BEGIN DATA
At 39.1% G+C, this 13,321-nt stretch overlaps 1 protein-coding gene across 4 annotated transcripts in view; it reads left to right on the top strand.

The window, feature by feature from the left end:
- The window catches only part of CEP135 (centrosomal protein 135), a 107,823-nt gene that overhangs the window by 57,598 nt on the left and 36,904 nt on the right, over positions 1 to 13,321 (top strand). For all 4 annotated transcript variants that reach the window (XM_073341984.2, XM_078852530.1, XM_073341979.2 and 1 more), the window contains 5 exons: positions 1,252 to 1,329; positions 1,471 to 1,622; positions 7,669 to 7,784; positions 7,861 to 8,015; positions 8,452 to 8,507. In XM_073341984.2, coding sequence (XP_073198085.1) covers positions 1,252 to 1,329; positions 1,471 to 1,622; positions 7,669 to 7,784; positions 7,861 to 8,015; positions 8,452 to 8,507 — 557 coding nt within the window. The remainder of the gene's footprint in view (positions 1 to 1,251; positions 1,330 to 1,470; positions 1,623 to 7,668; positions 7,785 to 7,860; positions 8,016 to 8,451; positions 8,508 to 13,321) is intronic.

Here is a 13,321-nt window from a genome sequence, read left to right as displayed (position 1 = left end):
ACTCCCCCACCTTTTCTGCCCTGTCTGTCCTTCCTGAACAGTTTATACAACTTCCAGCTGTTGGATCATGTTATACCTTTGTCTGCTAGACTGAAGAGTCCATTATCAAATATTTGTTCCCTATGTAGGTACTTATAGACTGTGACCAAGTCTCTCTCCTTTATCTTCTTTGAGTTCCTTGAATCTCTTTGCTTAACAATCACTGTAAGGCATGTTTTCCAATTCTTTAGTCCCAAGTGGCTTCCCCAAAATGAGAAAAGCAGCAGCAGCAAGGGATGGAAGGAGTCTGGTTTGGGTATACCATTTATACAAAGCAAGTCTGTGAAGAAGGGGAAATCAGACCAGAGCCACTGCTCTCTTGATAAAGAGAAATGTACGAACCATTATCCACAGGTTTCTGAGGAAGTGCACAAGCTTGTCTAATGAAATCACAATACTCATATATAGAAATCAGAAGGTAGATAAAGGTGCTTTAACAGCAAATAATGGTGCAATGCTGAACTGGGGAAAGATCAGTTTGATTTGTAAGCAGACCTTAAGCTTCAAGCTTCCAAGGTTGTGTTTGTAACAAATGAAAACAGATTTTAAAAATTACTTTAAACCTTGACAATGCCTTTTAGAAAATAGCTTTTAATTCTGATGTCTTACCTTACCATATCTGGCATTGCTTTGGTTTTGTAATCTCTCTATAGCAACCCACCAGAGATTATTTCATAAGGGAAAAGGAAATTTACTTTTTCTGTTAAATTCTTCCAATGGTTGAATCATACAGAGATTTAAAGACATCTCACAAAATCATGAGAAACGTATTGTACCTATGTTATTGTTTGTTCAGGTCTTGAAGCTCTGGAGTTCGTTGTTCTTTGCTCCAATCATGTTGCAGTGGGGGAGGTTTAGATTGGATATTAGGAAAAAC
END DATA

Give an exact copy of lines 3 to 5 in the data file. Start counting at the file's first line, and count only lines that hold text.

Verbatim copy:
- The window catches only part of CEP135 (centrosomal protein 135), a 107,823-nt gene that overhangs the window by 57,598 nt on the left and 36,904 nt on the right, over positions 1 to 13,321 (top strand). For all 4 annotated transcript variants that reach the window (XM_073341984.2, XM_078852530.1, XM_073341979.2 and 1 more), the window contains 5 exons: positions 1,252 to 1,329; positions 1,471 to 1,622; positions 7,669 to 7,784; positions 7,861 to 8,015; positions 8,452 to 8,507. In XM_073341984.2, coding sequence (XP_073198085.1) covers positions 1,252 to 1,329; positions 1,471 to 1,622; positions 7,669 to 7,784; positions 7,861 to 8,015; positions 8,452 to 8,507 — 557 coding nt within the window. The remainder of the gene's footprint in view (positions 1 to 1,251; positions 1,330 to 1,470; positions 1,623 to 7,668; positions 7,785 to 7,860; positions 8,016 to 8,451; positions 8,508 to 13,321) is intronic.

Here is a 13,321-nt window from a genome sequence, read left to right as displayed (position 1 = left end):
ACTCCCCCACCTTTTCTGCCCTGTCTGTCCTTCCTGAACAGTTTATACAACTTCCAGCTGTTGGATCATGTTATACCTTTGTCTGCTAGACTGAAGAGTCCATTATCAAATATTTGTTCCCTATGTAGGTACTTATAGACTGTGACCAAGTCTCTCTCCTTTATCTTCTTTGAGTTCCTTGAATCTCTTTGCTTAACAATCACTGTAAGGCATGTTTTCCAATTCTTTAGTCCCAAGTGGCTTCCCCAAAATGAGAAAAGCAGCAGCAGCAAGGGATGGAAGGAGTCTGGTTTGGGTATACCATTTATACAAAGCAAGTCTGTGAAGAAGGGGAAATCAGACCAGAGCCACTGCTCTCTTGATAAAGAGAAATGTACGAACCATTATCCACAGGTTTCTGAGGAAGTGCACAAGCTTGTCTAATGAAATCACAATACTCATATATAGAAATCAGAAGGTAGATAAAGGTGCTTTAACAGCAAATAATGGTGCAATGCTGAACTGGGGAAAGATCAGTTTGATTTGTAAGCAGACCTTAAGCTTCAAGCTTCCAAGGTTGTGTTTGTAACAAATGAAAACAGATTTTAAAAATTACTTTAAACCTTGACAATGCCTTTTAGAAAATAGCTTTTAATTCTGATGTCTTACCTTACCATATCTGGCATTGCTTTGGTTTTGTAATCTCTCTATAGCAACCCACCAGAGATTATTTCATAAGGGAAAAGGAAATTTACTTTTTCTGTTAAATTCTTCCAATGGTTGAATCATACAGAGATTTAAAGACATCTCACAAAATCATGAGAAACGTATTGTACCTATGTTATTGTTTGTTCAGGTCTTGAAGCTCTGGAGTTCGTTGTTCTTTGCTCCAATCATGTTGCAGTGGGGGAGGTTTAGATTGGATATTAGGAAAAAC